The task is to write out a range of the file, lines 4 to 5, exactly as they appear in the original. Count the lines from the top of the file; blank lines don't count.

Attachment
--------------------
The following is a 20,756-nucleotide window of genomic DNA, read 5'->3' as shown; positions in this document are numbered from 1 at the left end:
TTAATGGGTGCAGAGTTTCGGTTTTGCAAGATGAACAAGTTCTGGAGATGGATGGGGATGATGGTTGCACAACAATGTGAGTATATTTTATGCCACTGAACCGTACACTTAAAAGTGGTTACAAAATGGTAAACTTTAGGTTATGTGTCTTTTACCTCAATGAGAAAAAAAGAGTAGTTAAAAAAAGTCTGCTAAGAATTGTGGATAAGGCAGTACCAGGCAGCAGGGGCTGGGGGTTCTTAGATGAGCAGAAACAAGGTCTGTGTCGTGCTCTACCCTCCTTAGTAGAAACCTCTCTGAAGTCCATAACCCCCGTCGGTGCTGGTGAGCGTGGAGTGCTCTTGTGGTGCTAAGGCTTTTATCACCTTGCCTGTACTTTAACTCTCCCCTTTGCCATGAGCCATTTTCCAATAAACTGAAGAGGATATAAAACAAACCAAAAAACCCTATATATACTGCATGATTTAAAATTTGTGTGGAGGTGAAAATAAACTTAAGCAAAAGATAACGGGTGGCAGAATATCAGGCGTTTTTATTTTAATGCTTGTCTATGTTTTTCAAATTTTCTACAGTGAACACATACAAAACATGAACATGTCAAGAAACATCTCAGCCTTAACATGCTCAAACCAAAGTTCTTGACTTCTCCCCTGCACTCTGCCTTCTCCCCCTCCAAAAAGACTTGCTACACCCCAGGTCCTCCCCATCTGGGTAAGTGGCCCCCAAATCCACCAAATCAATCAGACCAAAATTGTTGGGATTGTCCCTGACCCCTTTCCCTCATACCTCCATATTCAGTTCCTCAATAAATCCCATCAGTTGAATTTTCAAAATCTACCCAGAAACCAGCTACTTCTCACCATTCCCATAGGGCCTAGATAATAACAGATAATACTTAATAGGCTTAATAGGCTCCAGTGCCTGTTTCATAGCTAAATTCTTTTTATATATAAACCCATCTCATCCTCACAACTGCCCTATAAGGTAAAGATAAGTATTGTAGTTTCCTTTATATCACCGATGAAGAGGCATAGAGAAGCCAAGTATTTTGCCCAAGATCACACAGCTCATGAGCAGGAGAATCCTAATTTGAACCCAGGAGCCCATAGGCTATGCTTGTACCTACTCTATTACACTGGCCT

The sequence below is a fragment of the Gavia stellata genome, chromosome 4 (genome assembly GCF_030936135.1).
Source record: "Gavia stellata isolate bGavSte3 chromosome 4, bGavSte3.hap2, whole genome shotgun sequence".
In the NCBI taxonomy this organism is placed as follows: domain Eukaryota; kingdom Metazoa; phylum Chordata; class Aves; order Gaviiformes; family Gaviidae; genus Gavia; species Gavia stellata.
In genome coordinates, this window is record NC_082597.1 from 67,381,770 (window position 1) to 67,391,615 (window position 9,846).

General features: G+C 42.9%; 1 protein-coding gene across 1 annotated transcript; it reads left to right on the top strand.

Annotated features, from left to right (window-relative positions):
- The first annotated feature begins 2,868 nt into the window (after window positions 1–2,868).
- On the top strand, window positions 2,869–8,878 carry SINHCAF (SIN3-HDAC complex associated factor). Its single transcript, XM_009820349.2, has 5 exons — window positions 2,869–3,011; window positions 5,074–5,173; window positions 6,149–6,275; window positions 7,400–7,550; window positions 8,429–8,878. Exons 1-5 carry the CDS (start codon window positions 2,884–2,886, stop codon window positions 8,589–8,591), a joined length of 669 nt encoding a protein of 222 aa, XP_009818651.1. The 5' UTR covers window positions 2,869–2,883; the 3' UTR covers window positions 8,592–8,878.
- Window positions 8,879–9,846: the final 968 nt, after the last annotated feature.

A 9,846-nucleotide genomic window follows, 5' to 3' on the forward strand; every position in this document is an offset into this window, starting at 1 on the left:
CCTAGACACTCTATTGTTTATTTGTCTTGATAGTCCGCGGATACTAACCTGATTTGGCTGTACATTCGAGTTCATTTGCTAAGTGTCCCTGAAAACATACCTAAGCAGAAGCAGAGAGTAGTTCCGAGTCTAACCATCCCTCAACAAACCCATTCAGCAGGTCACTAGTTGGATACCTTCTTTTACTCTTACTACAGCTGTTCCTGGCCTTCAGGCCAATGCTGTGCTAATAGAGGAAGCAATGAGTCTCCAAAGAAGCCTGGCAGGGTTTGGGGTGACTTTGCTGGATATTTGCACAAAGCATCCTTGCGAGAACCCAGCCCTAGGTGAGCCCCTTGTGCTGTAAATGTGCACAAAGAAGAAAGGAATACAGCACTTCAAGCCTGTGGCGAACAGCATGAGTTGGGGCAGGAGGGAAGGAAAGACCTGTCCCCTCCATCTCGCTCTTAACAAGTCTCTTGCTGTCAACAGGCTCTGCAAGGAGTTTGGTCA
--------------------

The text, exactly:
Source record: "Gavia stellata isolate bGavSte3 chromosome 4, bGavSte3.hap2, whole genome shotgun sequence".
In the NCBI taxonomy this organism is placed as follows: domain Eukaryota; kingdom Metazoa; phylum Chordata; class Aves; order Gaviiformes; family Gaviidae; genus Gavia; species Gavia stellata.